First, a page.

The international agreement to restrain Iran’s nuclear program has generated anxiety in Israel and elsewhere. Middle East uncertainty underscores the growing importance of Turkey, a democracy with strong ties to both Iran and the West.
In late March, Prime Minister Benjamin Netanyahu of Israel telephoned Turkey Prime Minister Tayyip Erdogan to apologize for a notorious 2010 incident when Israeli armed forces boarded a Turkish ship as it attempted to deliver supplies to occupied Gaza. Nine Turkish civilians were killed.
The call was not only the right thing to do, but also a successful start down the long road of repairing relations.
The conversation occurred at Ben Gurion Airport in Tel Aviv. President Barack Obama, who was on the point of departure from a generally successful visit to Israel, brokered the conversation. Obama rightly deserves credit for engineering this initial rapprochement.
The effective last act of the Israel visit may prove particularly important among the Obama administration’s moves in the Middle East, thanks primarily to Turkey’s steadily expanding regional and international roles. Accusations that Turkish intelligence agents exposed Israel’s spies in Iran have generated current controversy, but cooperation between Israel and Turkey in energy and other matters continues.
In June 2012, a Syrian missile shot down a Turkish F-4 jet fighter. Turkey avoided war and emphasized NATO cooperation. Ironically, Syria’s aggressive missile launchers increased the growing isolation of their government.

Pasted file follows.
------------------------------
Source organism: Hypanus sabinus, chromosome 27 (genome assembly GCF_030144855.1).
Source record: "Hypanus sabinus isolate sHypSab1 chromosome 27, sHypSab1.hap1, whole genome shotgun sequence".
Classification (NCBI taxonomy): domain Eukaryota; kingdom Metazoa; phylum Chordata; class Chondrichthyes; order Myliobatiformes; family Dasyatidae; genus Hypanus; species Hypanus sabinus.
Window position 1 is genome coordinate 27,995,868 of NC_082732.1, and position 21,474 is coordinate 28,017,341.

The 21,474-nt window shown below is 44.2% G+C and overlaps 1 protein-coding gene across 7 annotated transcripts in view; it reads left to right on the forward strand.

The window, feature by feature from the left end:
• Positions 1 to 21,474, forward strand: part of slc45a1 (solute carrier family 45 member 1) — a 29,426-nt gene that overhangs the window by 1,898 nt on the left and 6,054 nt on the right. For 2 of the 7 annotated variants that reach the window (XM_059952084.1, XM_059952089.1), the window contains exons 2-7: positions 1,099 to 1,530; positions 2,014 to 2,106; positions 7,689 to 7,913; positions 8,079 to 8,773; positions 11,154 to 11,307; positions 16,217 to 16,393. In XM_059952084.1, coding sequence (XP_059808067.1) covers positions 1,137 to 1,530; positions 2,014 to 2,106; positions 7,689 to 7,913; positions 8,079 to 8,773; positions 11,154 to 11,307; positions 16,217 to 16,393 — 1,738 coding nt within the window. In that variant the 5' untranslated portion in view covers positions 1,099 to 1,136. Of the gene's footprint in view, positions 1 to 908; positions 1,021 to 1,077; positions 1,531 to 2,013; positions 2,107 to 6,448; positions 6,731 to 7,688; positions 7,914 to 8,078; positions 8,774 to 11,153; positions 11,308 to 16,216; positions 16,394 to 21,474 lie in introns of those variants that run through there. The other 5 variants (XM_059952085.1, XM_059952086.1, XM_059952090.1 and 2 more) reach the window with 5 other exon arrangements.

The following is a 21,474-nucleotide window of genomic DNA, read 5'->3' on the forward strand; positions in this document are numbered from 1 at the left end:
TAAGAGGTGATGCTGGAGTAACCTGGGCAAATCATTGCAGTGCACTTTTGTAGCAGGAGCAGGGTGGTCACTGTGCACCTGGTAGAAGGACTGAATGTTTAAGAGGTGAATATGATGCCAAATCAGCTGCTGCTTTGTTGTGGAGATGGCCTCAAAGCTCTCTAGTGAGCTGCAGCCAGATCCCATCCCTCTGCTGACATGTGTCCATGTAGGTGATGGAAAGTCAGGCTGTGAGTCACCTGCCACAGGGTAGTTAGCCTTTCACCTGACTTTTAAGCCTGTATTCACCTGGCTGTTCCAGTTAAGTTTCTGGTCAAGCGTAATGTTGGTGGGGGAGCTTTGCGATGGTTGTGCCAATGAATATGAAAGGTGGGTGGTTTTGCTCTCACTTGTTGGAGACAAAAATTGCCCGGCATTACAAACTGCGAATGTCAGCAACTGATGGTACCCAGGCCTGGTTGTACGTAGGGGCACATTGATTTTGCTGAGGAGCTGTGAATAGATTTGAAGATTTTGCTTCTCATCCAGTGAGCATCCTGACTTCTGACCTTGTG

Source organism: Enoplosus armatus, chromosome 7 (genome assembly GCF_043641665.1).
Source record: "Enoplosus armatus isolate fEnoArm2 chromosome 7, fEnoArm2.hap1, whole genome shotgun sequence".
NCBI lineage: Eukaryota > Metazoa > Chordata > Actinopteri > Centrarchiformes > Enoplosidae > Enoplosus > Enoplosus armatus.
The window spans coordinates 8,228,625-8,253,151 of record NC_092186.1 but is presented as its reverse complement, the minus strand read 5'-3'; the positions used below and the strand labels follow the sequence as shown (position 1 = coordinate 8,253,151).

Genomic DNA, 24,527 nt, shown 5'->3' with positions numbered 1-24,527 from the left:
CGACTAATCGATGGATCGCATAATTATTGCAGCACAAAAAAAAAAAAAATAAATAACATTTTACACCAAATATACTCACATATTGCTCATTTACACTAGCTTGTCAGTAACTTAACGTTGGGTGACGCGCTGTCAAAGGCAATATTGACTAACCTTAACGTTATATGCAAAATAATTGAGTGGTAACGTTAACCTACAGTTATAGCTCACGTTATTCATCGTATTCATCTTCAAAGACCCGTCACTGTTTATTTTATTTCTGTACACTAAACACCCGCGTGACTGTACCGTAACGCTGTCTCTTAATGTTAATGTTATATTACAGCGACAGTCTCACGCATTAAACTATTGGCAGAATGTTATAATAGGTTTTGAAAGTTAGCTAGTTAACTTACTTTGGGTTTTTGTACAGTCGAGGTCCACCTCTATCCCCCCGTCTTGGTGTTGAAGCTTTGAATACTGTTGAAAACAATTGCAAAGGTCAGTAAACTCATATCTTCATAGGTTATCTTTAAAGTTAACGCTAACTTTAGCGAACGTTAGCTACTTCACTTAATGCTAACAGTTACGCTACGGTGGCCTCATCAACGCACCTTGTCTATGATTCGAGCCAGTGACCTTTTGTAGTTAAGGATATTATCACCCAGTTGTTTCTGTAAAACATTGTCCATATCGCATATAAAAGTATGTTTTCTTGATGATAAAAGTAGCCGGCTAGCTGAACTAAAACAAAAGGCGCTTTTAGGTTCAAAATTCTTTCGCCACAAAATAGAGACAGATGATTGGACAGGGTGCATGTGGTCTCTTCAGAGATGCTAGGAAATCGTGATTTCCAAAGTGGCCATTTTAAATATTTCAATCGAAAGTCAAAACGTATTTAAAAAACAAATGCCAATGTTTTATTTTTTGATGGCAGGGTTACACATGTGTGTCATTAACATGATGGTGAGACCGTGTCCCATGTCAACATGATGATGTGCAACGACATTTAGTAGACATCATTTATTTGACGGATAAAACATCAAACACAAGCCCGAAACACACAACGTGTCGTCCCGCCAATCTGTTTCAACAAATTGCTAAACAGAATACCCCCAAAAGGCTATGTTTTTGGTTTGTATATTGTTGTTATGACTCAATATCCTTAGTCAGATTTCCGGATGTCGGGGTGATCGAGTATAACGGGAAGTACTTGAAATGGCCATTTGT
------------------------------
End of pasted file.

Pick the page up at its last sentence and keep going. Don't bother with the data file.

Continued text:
The destruction of the aircraft greatly bolstered the collective international effort to bring effective pressure on the Syria government. Turkey was added to the June Geneva summit of U.N. Security Council members. The gathering discussed ways to rein in the brutal regime in Damascus. The continuing bloody fighting within Syria further underscores Turkey’s important geostrategic role.
Turkey is a pivotal nation, Western in practices with a Muslim majority population. Since the successful revolution in the 1920s led by Mustafa Kemal Ataturk, the government of Turkey has been constitutionally secular. The army has served as constitutional watchdog, relatively restrained in recent years.
Since 2002, Turkey has been governed by the Islamic Justice and Development Party, with substantial popular support reinforced in elections in 2007 and 2011. Relations with the military have been tense but manageable. The people remain committed to representative government, an effective counter against al-Qaida and other extremist movements.
Turkey commands vital sea lanes and trade routes, including the Strait of Bosporus, and oil and gas shipping avenues. Last year, Azerbaijan and Turkey signed a $7 billion gas pipeline deal. Turkey’s trade and investment with Eastern Europe and Central Asia grows, effectively leaving behind a restrictive and often elitist European Union.
Ankara-Washington cooperation is strongly rooted. Turkey has been engaged in Afghanistan, including military command responsibilities. During the first Persian Gulf War, U.S. B-52 bombers were deployed on Turkish soil, a potentially risky move by Ankara. Turkey played a vital Allied role during the Korean War; the U.N. military cemetery at Pusan contains a notably large number of Turkish graves.
The Bush administration’s invasion of Iraq was bitterly opposed by Ankara. As predicted, Kurdish terrorists based in Iraq were freed to attack Turkey, leading to retaliatory military strikes across the northern border.
Obama emphasized importance of visiting Turkey at the start of his administration. Bringing Israel and Turkey back together provided a nice bookend at the start of his second term.
Washington must continue rebuilding relations with this vital, sometimes challenging ally.
Note to readers: Arthur I. Cyr is Clausen distinguished professor at Carthage College and author of “After the Cold War.” He can be reached at firstname.lastname@example.org.